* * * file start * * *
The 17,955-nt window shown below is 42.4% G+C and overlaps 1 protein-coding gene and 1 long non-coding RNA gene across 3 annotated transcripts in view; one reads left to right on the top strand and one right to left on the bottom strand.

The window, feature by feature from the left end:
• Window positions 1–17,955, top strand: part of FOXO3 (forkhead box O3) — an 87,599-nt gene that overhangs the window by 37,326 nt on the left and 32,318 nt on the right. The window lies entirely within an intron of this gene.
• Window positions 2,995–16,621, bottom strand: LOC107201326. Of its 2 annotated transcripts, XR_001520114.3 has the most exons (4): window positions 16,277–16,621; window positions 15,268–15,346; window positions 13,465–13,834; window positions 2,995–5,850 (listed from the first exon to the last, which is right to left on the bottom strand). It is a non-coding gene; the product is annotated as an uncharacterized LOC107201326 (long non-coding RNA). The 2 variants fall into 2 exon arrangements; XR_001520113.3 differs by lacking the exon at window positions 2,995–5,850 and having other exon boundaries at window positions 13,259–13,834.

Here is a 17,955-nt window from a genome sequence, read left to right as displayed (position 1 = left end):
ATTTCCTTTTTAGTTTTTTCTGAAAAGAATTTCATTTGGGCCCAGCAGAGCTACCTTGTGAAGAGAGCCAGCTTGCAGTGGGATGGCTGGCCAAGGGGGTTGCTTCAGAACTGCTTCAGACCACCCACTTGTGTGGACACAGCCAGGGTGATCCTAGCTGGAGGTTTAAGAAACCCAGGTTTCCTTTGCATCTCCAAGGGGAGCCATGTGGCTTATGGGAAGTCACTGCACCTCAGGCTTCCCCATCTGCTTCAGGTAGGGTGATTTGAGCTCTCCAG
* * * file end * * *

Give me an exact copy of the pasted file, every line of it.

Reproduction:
The 17,955-nt window shown below is 42.4% G+C and overlaps 1 protein-coding gene and 1 long non-coding RNA gene across 3 annotated transcripts in view; one reads left to right on the top strand and one right to left on the bottom strand.

The window, feature by feature from the left end:
• Window positions 1–17,955, top strand: part of FOXO3 (forkhead box O3) — an 87,599-nt gene that overhangs the window by 37,326 nt on the left and 32,318 nt on the right. The window lies entirely within an intron of this gene.
• Window positions 2,995–16,621, bottom strand: LOC107201326. Of its 2 annotated transcripts, XR_001520114.3 has the most exons (4): window positions 16,277–16,621; window positions 15,268–15,346; window positions 13,465–13,834; window positions 2,995–5,850 (listed from the first exon to the last, which is right to left on the bottom strand). It is a non-coding gene; the product is annotated as an uncharacterized LOC107201326 (long non-coding RNA). The 2 variants fall into 2 exon arrangements; XR_001520113.3 differs by lacking the exon at window positions 2,995–5,850 and having other exon boundaries at window positions 13,259–13,834.

Here is a 17,955-nt window from a genome sequence, read left to right as displayed (position 1 = left end):
ATTTCCTTTTTAGTTTTTTCTGAAAAGAATTTCATTTGGGCCCAGCAGAGCTACCTTGTGAAGAGAGCCAGCTTGCAGTGGGATGGCTGGCCAAGGGGGTTGCTTCAGAACTGCTTCAGACCACCCACTTGTGTGGACACAGCCAGGGTGATCCTAGCTGGAGGTTTAAGAAACCCAGGTTTCCTTTGCATCTCCAAGGGGAGCCATGTGGCTTATGGGAAGTCACTGCACCTCAGGCTTCCCCATCTGCTTCAGGTAGGGTGATTTGAGCTCTCCAG